TECHNICAL PAPERS: Gas Turbines: Combustion and Fuels

Open-Loop Active Control of Combustion Dynamics on a Gas Turbine Engine

[+] Author and Article Information
Geo. A. Richards, Jimmy D. Thornton

 U.S. Department of Energy, National Energy Technology Laboratory, Morgantown, WV 26505

Edward H. Robey

 U.S. Department of Energy, Parsons Project Services, Morgantown, WV 26505

Leonell Arellano

 Solar Turbines, Inc., 2200 Pacific Highway, San Diego, CA 92101

J. Eng. Gas Turbines Power 129(1), 38-48 (Mar 16, 2006) (11 pages) doi:10.1115/1.2204978 History: Received March 11, 2005; Revised March 16, 2006

Combustion dynamics is a prominent problem in the design and operation of low-emission gas turbine engines. Even modest changes in fuel composition or operating conditions can lead to damaging vibrations in a combustor that was otherwise stable. For this reason, active control has been sought to stabilize combustors that must accommodate fuel variability, new operating conditions, etc. Active control of combustion dynamics has been demonstrated in a number of laboratories, single-nozzle test combustors, and even on a fielded engine. In most of these tests, active control was implemented with closed-loop feedback between the observed pressure signal and the phase and gain of imposed fuel perturbations. In contrast, a number of recent papers have shown that open-loop fuel perturbations can disrupt the feedback between acoustics and heat release that drives the oscillation. Compared to the closed-loop case, this approach has some advantages because it may not require high-fidelity fuel actuators, and could be easier to implement. This paper reports experimental tests of open-loop fuel perturbations to control combustion dynamics in a complete gas turbine engine. Results demonstrate the technique was very successful on the test engine and had minimal effect on pollutant emissions.

Copyright © 2007 by American Society of Mechanical Engineers
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Figure 1

Schematic of instability regions showing how fuel modulation can affect instability: (a) double-sided instability and (b) single-sided instability

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Figure 2

Schematic of fuel modulation on two injectors, nozzles A and B

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Figure 3

Schematic of the fuel injector and hardware used to generate and quantify pulses in the single-injector combustion rig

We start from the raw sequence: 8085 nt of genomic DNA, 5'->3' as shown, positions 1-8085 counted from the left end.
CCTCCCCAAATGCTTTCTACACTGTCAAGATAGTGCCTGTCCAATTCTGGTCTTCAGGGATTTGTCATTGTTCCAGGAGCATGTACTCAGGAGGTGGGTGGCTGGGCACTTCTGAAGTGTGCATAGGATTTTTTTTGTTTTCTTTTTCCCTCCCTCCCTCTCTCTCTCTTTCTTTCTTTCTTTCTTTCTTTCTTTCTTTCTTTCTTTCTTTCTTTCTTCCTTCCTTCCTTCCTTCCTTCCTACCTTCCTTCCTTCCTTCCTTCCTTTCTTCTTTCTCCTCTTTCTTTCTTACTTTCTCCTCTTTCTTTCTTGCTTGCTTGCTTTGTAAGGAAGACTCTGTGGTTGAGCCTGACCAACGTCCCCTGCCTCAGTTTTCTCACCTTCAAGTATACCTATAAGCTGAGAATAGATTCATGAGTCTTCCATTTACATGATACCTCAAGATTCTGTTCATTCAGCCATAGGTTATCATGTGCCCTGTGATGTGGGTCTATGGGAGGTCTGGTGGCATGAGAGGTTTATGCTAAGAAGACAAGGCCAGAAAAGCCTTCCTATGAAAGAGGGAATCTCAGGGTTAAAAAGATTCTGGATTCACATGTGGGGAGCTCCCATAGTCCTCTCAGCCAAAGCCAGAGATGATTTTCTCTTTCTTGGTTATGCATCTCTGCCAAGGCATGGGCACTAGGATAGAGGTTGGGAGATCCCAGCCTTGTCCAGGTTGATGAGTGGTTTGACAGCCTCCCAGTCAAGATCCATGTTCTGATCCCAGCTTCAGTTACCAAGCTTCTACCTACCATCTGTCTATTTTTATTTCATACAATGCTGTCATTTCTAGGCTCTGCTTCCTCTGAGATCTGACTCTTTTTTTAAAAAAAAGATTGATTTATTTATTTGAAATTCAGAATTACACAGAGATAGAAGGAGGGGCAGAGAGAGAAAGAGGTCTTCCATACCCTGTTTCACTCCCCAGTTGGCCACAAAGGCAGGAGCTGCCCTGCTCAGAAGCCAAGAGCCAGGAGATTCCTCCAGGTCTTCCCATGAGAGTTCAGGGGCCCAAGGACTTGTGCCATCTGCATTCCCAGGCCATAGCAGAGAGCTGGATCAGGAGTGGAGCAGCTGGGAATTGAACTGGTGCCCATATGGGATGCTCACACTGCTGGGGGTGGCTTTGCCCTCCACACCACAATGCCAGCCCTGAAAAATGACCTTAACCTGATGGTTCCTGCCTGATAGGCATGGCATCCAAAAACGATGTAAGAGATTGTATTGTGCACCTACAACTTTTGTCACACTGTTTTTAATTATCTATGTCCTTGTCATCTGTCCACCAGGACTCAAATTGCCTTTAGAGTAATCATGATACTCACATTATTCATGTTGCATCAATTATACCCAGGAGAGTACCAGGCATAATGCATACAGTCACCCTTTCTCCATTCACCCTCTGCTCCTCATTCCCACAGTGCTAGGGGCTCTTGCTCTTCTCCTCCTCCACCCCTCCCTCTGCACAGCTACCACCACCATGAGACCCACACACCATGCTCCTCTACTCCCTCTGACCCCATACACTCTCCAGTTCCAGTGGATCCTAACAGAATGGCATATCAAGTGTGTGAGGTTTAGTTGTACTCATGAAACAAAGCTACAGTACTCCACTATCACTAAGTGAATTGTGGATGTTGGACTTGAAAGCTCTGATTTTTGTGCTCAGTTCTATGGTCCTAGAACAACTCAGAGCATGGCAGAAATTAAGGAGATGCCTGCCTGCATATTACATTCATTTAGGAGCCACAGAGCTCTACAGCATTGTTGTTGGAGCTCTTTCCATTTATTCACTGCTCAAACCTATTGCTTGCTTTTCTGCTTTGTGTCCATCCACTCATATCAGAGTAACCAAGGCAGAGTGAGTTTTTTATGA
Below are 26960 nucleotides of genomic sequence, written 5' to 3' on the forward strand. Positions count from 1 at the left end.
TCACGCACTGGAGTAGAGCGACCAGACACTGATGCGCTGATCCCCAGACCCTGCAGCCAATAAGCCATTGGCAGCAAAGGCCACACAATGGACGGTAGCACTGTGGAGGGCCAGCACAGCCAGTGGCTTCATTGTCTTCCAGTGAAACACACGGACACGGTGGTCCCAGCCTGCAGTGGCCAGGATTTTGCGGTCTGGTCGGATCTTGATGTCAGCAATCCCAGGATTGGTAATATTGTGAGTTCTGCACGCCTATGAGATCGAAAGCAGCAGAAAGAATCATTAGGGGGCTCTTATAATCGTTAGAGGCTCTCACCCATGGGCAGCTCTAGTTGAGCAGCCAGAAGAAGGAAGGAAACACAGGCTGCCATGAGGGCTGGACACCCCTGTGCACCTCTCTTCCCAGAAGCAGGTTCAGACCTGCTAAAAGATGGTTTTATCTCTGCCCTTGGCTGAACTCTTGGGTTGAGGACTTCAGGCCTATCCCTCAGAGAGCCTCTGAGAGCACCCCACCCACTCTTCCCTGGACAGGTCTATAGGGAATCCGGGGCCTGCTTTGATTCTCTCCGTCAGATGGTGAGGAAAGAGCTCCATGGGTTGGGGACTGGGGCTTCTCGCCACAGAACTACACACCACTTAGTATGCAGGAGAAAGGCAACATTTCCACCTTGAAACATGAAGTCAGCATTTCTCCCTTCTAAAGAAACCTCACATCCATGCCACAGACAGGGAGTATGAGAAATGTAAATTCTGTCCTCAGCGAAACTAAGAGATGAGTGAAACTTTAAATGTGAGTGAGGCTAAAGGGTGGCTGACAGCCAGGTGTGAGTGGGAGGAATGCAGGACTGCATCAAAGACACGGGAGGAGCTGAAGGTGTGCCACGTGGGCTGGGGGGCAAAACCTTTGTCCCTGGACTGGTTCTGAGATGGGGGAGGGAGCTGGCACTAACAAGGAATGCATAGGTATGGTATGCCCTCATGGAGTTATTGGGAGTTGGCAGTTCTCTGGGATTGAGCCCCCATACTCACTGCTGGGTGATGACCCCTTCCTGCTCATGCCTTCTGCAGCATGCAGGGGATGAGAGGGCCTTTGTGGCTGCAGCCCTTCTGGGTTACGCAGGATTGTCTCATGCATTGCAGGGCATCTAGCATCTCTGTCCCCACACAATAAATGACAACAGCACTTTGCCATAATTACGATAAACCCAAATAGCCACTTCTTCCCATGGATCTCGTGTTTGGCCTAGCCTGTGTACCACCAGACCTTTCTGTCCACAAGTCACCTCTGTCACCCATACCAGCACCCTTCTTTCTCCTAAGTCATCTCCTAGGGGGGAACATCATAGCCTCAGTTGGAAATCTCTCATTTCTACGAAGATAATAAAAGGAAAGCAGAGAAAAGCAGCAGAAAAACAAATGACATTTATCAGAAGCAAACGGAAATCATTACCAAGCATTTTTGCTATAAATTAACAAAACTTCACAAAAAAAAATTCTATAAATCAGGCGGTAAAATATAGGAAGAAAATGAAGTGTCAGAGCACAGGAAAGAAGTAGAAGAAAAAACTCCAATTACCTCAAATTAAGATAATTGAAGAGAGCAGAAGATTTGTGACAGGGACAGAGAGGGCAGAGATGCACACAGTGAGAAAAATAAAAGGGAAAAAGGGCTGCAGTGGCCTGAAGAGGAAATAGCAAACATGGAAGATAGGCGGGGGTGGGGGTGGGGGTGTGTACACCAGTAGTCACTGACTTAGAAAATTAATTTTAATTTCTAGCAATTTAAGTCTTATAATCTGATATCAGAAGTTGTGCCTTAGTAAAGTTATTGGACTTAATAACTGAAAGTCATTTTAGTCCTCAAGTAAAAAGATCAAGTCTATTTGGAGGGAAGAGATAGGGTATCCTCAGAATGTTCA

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Figure 4

Schematic of combustor used for single-injector test of fuel modulation

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Figure 5

History of various signals at conditions indicated in Table 1. This is the baseline, without fuel modulation (pressures in pounds per square inch).

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Figure 6

History of various signals at conditions with fuel modulation. Same operating conditions as in Fig. 5, (pressures in pounds per square inch).

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Figure 7

History of signals at conditions (Table 1) where fuel modulation had little effect on the oscillation (pressures in pounds per square inch)

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Figure 8

History of signals at conditions (Table 1) where the flame anchoring was disrupted by the control action

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Figure 9

Cross section of the engine combustor annulus. The fuel injector and pressure transducer (PT) numbering scheme is shown.

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Figure 11

Rms pressure (% of combustor pressure) and normalized emissions at the baseline condition, and with fuel modulation at various frequencies

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Figure 12

(a) Baseline dynamics at conditions of Fig. 1. Note the solenoid trigger signals are not active. (b) Observed dynamics with odd-even fuel modulation activated at 40Hz. Note the odd-even activation of solenoid triggers 2 versus 3.

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Figure 14

Effect of fuel modulation on pollutant emissions when the engine conditions produce stable (nonoscillating) combustion

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Figure 10

Schematic of test cell and instrumentation layout

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Figure 13

Rms pressure and emissions for steady solenoid valve opening on odd-numbered injectors. The labels are inclusive (i.e.; injectors 1–7=1, 3, 5, 7, etc.).




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